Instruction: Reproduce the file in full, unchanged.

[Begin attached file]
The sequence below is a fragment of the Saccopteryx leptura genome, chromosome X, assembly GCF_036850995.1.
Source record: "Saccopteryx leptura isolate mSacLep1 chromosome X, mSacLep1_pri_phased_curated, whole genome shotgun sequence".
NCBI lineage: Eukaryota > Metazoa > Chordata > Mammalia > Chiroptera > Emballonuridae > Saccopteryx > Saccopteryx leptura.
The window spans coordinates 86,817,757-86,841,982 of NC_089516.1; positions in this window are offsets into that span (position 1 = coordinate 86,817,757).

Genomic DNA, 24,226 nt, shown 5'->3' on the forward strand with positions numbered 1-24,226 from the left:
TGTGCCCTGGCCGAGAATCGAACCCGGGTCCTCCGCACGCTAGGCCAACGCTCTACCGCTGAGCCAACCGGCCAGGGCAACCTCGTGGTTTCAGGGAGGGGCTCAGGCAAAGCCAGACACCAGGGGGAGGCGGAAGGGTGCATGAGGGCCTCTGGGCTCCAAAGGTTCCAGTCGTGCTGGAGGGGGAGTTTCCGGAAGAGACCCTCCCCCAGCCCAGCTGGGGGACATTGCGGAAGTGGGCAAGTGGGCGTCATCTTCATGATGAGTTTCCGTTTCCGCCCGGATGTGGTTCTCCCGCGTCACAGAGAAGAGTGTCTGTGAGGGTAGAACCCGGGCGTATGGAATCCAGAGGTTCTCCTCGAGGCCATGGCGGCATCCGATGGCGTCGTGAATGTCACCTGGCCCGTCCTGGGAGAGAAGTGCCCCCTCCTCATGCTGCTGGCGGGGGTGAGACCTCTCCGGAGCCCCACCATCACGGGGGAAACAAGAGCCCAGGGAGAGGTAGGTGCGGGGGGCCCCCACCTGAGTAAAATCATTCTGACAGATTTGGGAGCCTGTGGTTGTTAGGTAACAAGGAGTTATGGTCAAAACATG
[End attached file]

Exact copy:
The sequence below is a fragment of the Saccopteryx leptura genome, chromosome X, assembly GCF_036850995.1.
Source record: "Saccopteryx leptura isolate mSacLep1 chromosome X, mSacLep1_pri_phased_curated, whole genome shotgun sequence".
NCBI lineage: Eukaryota > Metazoa > Chordata > Mammalia > Chiroptera > Emballonuridae > Saccopteryx > Saccopteryx leptura.
The window spans coordinates 86,817,757-86,841,982 of NC_089516.1; positions in this window are offsets into that span (position 1 = coordinate 86,817,757).

Genomic DNA, 24,226 nt, shown 5'->3' on the forward strand with positions numbered 1-24,226 from the left:
TGTGCCCTGGCCGAGAATCGAACCCGGGTCCTCCGCACGCTAGGCCAACGCTCTACCGCTGAGCCAACCGGCCAGGGCAACCTCGTGGTTTCAGGGAGGGGCTCAGGCAAAGCCAGACACCAGGGGGAGGCGGAAGGGTGCATGAGGGCCTCTGGGCTCCAAAGGTTCCAGTCGTGCTGGAGGGGGAGTTTCCGGAAGAGACCCTCCCCCAGCCCAGCTGGGGGACATTGCGGAAGTGGGCAAGTGGGCGTCATCTTCATGATGAGTTTCCGTTTCCGCCCGGATGTGGTTCTCCCGCGTCACAGAGAAGAGTGTCTGTGAGGGTAGAACCCGGGCGTATGGAATCCAGAGGTTCTCCTCGAGGCCATGGCGGCATCCGATGGCGTCGTGAATGTCACCTGGCCCGTCCTGGGAGAGAAGTGCCCCCTCCTCATGCTGCTGGCGGGGGTGAGACCTCTCCGGAGCCCCACCATCACGGGGGAAACAAGAGCCCAGGGAGAGGTAGGTGCGGGGGGCCCCCACCTGAGTAAAATCATTCTGACAGATTTGGGAGCCTGTGGTTGTTAGGTAACAAGGAGTTATGGTCAAAACATG